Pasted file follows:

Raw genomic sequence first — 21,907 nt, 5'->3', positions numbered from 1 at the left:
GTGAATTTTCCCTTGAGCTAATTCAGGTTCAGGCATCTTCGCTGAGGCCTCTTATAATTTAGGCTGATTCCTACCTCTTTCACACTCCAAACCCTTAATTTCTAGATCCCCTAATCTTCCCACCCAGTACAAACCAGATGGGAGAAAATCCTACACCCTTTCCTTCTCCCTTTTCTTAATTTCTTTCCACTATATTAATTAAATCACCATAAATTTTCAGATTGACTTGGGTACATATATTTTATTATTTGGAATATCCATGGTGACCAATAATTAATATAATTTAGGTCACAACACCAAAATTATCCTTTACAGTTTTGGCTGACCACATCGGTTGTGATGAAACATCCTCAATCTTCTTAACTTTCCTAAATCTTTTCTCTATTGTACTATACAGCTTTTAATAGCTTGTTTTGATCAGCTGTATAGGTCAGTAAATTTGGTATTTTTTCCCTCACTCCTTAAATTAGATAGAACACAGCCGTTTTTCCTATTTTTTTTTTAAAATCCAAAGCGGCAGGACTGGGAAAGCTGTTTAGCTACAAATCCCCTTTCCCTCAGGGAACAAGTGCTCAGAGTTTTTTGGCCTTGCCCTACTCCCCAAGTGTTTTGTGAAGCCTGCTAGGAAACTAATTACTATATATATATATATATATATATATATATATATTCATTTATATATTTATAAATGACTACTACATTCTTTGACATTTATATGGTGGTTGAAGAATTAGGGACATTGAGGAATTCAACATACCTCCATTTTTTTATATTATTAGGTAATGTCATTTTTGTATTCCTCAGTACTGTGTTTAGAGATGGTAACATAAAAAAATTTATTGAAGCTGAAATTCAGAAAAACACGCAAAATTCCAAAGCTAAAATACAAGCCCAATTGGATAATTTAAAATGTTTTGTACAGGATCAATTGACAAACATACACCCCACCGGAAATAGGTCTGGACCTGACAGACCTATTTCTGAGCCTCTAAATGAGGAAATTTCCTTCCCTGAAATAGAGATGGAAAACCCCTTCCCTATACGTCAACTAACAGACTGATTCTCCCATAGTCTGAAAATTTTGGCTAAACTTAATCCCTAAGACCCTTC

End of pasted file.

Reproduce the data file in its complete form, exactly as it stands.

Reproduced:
Raw genomic sequence first — 21,907 nt, 5'->3', positions numbered from 1 at the left:
GTGAATTTTCCCTTGAGCTAATTCAGGTTCAGGCATCTTCGCTGAGGCCTCTTATAATTTAGGCTGATTCCTACCTCTTTCACACTCCAAACCCTTAATTTCTAGATCCCCTAATCTTCCCACCCAGTACAAACCAGATGGGAGAAAATCCTACACCCTTTCCTTCTCCCTTTTCTTAATTTCTTTCCACTATATTAATTAAATCACCATAAATTTTCAGATTGACTTGGGTACATATATTTTATTATTTGGAATATCCATGGTGACCAATAATTAATATAATTTAGGTCACAACACCAAAATTATCCTTTACAGTTTTGGCTGACCACATCGGTTGTGATGAAACATCCTCAATCTTCTTAACTTTCCTAAATCTTTTCTCTATTGTACTATACAGCTTTTAATAGCTTGTTTTGATCAGCTGTATAGGTCAGTAAATTTGGTATTTTTTCCCTCACTCCTTAAATTAGATAGAACACAGCCGTTTTTCCTATTTTTTTTTTAAAATCCAAAGCGGCAGGACTGGGAAAGCTGTTTAGCTACAAATCCCCTTTCCCTCAGGGAACAAGTGCTCAGAGTTTTTTGGCCTTGCCCTACTCCCCAAGTGTTTTGTGAAGCCTGCTAGGAAACTAATTACTATATATATATATATATATATATATATATATATTCATTTATATATTTATAAATGACTACTACATTCTTTGACATTTATATGGTGGTTGAAGAATTAGGGACATTGAGGAATTCAACATACCTCCATTTTTTTATATTATTAGGTAATGTCATTTTTGTATTCCTCAGTACTGTGTTTAGAGATGGTAACATAAAAAAATTTATTGAAGCTGAAATTCAGAAAAACACGCAAAATTCCAAAGCTAAAATACAAGCCCAATTGGATAATTTAAAATGTTTTGTACAGGATCAATTGACAAACATACACCCCACCGGAAATAGGTCTGGACCTGACAGACCTATTTCTGAGCCTCTAAATGAGGAAATTTCCTTCCCTGAAATAGAGATGGAAAACCCCTTCCCTATACGTCAACTAACAGACTGATTCTCCCATAGTCTGAAAATTTTGGCTAAACTTAATCCCTAAGACCCTTC